By Sean Tubbs

Charlottesville Tomorrow

Friday, September 16, 2011

The agency that provides water and sewer service to Albemarle County’s urban area will take a position on the regional water supply plan being prepared by the

Rivanna Water & Sewer Authority

, even though state regulations do not require it to do so.

“The [Albemarle County Service Authority] plans for future water [and] has half the customers who are going to be impacted by the plan,and we’re paying for it,” said

Jim Colbaugh

, a member of the ACSA’s board of directors.




Download AECOM’s August 2011 water demand forecast




Download RWSA’s regional water plan

Under state law, every locality is responsible for crafting a water supply plan that outlines how it will manage supply during droughts. Charlottesville and Albemarle opted to prepare a regional plan, and the RWSA was tasked with doing so with assistance from the firm AECOM.

The ACSA has been an active participant in decisions to plan for new water supply infrastructure by expanding the

Ragged Mountain Reservoir

and connecting it to the

South Fork Rivanna Reservoir

with a new pipeline.


Listen using player above or download the podcast:





Download ACSA’s September 15, 2011 meeting




The

City Council

and

Board of Supervisors

must vote to approve a regional water plan by Nov. 2. The ACSA does not have a formal role in the process, but Colbaugh said their input should be made anyway.

“We’re part of the plan and we ought to take it up and approve it or disapprove it,” Colbaugh said.

Earlier this week, the ACSA was in attendance for a meeting of the “four boards” to hear officials from the firm AECOM explain how water demand numbers were calculated for 2060.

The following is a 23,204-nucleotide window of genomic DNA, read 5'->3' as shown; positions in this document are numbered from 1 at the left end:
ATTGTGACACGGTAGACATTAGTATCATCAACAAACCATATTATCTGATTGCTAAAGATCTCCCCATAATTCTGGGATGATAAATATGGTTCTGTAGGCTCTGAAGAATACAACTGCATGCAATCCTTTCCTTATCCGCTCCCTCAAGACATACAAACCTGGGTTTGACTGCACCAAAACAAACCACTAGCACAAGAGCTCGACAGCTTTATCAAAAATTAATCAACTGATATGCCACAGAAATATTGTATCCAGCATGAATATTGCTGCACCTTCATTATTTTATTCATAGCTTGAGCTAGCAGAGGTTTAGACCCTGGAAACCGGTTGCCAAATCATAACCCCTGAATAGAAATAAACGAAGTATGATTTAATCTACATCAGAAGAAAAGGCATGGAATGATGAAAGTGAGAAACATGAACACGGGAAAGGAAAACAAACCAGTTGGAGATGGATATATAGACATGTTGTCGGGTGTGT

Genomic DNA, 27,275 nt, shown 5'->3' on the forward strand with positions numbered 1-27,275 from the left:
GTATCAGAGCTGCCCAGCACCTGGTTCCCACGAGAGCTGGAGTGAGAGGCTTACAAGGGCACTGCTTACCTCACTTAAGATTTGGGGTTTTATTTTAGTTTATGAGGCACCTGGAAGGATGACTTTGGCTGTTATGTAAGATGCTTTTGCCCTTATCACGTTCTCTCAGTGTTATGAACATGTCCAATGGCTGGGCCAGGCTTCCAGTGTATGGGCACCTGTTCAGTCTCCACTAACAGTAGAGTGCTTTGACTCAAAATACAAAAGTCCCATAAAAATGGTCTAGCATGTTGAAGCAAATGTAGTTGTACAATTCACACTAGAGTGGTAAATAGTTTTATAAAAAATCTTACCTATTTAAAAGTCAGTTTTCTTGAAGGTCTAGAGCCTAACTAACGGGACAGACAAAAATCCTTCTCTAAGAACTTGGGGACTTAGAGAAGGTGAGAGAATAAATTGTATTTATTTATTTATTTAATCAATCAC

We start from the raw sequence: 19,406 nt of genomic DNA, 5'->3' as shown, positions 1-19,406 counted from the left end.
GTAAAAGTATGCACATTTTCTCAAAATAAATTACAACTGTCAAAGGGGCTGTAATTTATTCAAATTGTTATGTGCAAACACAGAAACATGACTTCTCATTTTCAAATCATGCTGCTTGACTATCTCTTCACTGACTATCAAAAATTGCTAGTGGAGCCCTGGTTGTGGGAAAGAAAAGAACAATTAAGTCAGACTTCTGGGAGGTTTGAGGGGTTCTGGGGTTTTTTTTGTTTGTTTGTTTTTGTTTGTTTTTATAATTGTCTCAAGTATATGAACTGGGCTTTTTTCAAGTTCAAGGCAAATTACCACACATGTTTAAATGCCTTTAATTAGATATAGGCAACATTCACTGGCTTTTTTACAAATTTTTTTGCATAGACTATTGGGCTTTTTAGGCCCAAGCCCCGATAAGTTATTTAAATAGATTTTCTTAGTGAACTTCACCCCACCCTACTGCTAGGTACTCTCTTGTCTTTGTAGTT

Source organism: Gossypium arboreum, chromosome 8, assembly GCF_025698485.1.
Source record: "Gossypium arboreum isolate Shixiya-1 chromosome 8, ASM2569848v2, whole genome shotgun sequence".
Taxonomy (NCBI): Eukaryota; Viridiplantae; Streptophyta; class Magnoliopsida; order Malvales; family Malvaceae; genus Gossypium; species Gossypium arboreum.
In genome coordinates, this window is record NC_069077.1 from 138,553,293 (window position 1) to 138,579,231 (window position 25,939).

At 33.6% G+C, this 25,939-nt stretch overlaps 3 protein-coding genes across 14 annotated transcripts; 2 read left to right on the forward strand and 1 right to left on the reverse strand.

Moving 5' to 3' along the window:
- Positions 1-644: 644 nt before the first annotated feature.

ACSA Executive Director Gary O’Connell (file photo)


Gary O’Connell

, executive director of the ACSA, said the regional water planning process should not be confused with the RWSA’s efforts to build a new dam at the Ragged Mountain Reservoir.

“The regional water supply plan we discussed this week is a planning process that is apart and different,” O’Connell said.

The Virginia Department of Environmental Quality will hold a public hearing on Sept. 29 to take comment on modifications to the permit granted to the RWSA in February 2008 that allowed for construction of a concrete dam. The DEQ is considering a permit modification to allow for an earthen dam instead.

At a meeting Thursday, ACSA Chair

Clarence Roberts

suggested the agency hold a meeting on the same day as the DEQ meeting to take a position on the regional water plan.

However, ACSA member

David Thomas

was skeptical.

“My concern is that by dealing with those two together, we run the risk of adding to confusion by conflating the two,” Thomas said. “Obviously they address the same issues but technically and legally they don’t have anything to do with each other.”

Instead, the ACSA agreed to schedule a special meeting on Oct. 6 to take up the regional water supply plan.

The new dam will not be advertised for construction bids until Charlottesville and Albemarle County agree on a cost-share allocation. Negotiations have been going on for several months.

“We’re continuing to have discussions almost every day,” O’Connell said in an interview. He said he is hopeful agreement can be reached with Charlottesville in time to put the project out for construction bids by Nov. 1.

In an email, City Manager

Maurice Jones

said there was nothing new he could report.

In other news, the firm A.G. Dillard has been awarded a $729,870 contract to extend sewer service to the

Oak Hill neighborhood

in Albemarle County. The ACSA received a Community Development Block Grant for the project, which allowed the agency to waive connection fees for the low to middle income residents.

“Some of the properties have failed and some are failing and an opportunity came along for the grant to put a public sewer system into the community,” O’Connell said.

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